May 21, 2006
The Carnegie Mellon students from this spring semester's Mechatronic Design course might have looked like they were having fun during their project demonstrations, but they were doing far more than just playing with crayons. Their patterned art was the specifically engineered product of drawing machines they designed to precisely plot points which they entered into a computer.
"You can draw and move shapes around in the computer and once you finish you can print it," explained Gopal Patel, a junior in ECE.
Offered under three departments--ECE, MechE, and Robotics--Mechatronic Design was taught by Gary Fedder, Professor of ECE and Robotics, and John Dolan, Senior Systems Scientist, Robotics. Christopher Baker, a graduate student in Robotics, was the teaching assistant.
Assigned to build crayon vector illustrators for their final project, the students divided into teams of three students, spanning across majors. They worked together on the inventions, which had a strict list of specifications: each illustrator had to use at least three different colors, include up and down controls for the crayons, cover a 15 cm. square area, display accuracy to at least 5 mm., draw angles in at least 45 degree increments, and operate at a speed of at least 3 cm. per second.
Although the swirls of color produced by the machines were creative, the main attraction of each presentation was the device itself. Each one solved the same engineering problem using different features, including a joystick control, a mobile robot, a polar-coordinate robot, a printer roller-based system, and a solenoid-activated crayon changer. Solenoid devices convert energy into linear motion.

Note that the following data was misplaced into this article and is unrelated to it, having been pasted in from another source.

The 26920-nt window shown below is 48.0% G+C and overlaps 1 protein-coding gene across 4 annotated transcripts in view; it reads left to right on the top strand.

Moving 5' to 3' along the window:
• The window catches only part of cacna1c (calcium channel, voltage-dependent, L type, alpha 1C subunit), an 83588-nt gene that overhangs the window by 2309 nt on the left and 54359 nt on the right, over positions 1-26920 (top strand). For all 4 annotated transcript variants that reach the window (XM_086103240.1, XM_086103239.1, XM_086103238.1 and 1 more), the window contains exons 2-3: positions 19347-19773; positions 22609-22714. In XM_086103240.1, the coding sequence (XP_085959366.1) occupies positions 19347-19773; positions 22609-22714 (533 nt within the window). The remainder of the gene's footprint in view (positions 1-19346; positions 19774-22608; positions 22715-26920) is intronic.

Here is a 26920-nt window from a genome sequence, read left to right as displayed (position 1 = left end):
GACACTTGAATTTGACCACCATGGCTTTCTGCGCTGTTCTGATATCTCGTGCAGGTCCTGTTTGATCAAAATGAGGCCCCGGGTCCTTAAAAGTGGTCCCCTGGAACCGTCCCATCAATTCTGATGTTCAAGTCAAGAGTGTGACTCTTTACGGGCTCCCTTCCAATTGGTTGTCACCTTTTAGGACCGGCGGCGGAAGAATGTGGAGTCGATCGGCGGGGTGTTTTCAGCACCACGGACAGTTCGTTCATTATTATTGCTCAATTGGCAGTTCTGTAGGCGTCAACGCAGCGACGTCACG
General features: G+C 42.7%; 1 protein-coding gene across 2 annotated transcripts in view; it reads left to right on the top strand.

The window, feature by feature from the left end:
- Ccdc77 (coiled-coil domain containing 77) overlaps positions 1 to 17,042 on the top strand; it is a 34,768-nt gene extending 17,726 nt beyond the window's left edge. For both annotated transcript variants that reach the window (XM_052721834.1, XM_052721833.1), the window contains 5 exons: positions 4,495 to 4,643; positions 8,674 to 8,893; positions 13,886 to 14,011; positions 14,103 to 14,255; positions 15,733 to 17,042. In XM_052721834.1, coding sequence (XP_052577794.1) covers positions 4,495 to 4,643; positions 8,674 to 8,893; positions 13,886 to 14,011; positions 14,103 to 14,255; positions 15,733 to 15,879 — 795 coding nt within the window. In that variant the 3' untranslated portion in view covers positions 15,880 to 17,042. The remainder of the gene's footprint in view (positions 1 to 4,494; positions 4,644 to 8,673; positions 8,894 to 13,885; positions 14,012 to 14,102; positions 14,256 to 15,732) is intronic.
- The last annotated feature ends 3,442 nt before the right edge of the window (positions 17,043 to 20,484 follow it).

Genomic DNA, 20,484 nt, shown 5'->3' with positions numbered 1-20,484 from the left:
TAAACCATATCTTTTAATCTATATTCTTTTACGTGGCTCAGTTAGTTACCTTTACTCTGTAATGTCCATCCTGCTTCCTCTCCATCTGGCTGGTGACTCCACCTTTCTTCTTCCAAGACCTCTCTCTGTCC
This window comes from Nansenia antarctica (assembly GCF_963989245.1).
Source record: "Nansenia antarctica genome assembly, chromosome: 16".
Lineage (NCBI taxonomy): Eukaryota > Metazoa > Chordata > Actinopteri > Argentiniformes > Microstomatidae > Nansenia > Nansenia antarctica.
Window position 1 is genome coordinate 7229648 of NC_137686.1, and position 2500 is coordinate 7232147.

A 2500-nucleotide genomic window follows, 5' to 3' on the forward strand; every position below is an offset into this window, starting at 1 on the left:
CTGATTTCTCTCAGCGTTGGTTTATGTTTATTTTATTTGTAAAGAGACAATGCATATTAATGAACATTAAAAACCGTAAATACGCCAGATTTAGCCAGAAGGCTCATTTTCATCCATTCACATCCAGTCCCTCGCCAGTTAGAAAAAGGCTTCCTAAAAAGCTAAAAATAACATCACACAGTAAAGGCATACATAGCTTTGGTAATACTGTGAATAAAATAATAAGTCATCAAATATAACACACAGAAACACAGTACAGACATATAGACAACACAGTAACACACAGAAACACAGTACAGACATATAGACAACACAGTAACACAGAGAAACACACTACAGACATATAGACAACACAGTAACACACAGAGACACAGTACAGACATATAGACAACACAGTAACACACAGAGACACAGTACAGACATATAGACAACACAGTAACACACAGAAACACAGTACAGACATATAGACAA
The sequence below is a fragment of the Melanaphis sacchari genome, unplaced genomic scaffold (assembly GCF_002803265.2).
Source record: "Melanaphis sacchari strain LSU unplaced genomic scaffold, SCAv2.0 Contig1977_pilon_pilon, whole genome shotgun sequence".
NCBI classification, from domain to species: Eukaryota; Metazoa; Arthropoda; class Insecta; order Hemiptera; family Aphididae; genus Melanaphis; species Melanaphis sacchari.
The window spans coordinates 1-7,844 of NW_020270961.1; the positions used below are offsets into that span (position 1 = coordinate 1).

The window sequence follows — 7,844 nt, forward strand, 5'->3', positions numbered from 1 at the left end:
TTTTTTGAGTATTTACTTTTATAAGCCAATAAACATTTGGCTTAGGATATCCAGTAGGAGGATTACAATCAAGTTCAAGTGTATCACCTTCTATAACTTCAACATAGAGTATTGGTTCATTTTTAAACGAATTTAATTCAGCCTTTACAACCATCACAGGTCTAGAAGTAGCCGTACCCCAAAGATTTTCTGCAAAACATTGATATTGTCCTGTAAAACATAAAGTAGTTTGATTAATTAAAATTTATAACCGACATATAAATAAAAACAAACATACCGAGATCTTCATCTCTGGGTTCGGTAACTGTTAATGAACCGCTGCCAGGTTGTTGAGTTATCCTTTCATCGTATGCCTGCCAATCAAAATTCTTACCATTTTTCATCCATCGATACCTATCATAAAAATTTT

Senior undergraduates Sheih Hoe Diong and Steven Shamlian in ECE, along with Richard Juchniewicz from MechE, formed a team. Their illustrator used a Super Nintendo Entertainment System controller, and a flexible Java applet they wrote to control the points and colors.
"It's the only one that can draw a circle. Everything is inside our units--all the 'brains' are hidden," said Steven. Through the assignment, the classmates learned not only about the technology, but also about time management and collaboration.
"Failure is part of solving the problem and adjusting the plan," Richard noted, discovering that success only came after making revisions to their initial schematics.
Another group found that keeping the design simple helped them to fix problems as they arose. "One of our goals was to design for simplicity," reported Paul Glass, a graduate student in BME, who partnered with Gopal and Dan Landis, both ECE juniors. They also scripted a user-friendly program to control points and colors.
In the Mechatronic Design curriculum, students integrate mechanisms, electronics, and computer control to achieve functional systems. Through lectures, labs, and interdisciplinary teamwork, they learn about mechanisms, actuators, motor drives, sensors and electronic interfaces, microcontroller hardware and programming, and basic controls. The course fulfills the ECE capstone design requirement, which enhances the student's repertoire of professional problem-solving and engineering design skills in the context of realistic engineering situations.
View the photos of the project demonstrations.
From left to right: Steve Shamlian, Sheih Hoe Diong, and Richard Juchniewicz demonstrate the work of their crayon vector illustrator.
Left to right: Robert Oberreuter and Michael North.
Left to right: Gopal Patel, Paul Glass, and Dan Landis.
Left to right: Alicia Wang and Justin Marini.
Foreground: Joseph Leonelli. Background, L to R: Professor Gary Fedder, Brian Pilnick, Justin Rojan, and Eric West.